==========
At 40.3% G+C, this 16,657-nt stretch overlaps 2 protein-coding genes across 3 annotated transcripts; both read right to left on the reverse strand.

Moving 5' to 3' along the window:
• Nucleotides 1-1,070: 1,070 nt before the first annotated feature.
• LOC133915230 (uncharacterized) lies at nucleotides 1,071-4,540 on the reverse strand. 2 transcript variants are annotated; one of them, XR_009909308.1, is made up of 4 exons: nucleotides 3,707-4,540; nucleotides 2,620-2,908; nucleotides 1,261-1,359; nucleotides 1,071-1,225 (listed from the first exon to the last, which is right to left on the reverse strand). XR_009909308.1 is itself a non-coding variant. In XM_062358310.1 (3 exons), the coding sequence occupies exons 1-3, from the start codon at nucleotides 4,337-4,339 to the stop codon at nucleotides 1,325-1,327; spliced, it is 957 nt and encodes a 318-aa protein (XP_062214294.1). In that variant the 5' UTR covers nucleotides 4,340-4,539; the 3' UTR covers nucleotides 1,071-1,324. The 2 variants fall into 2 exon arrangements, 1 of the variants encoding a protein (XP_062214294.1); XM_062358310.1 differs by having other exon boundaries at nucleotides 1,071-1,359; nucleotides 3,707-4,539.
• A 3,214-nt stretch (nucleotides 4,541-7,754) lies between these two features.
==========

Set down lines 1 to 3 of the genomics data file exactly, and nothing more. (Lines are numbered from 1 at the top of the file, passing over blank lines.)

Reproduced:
At 40.3% G+C, this 16,657-nt stretch overlaps 2 protein-coding genes across 3 annotated transcripts; both read right to left on the reverse strand.

Moving 5' to 3' along the window:
• Nucleotides 1-1,070: 1,070 nt before the first annotated feature.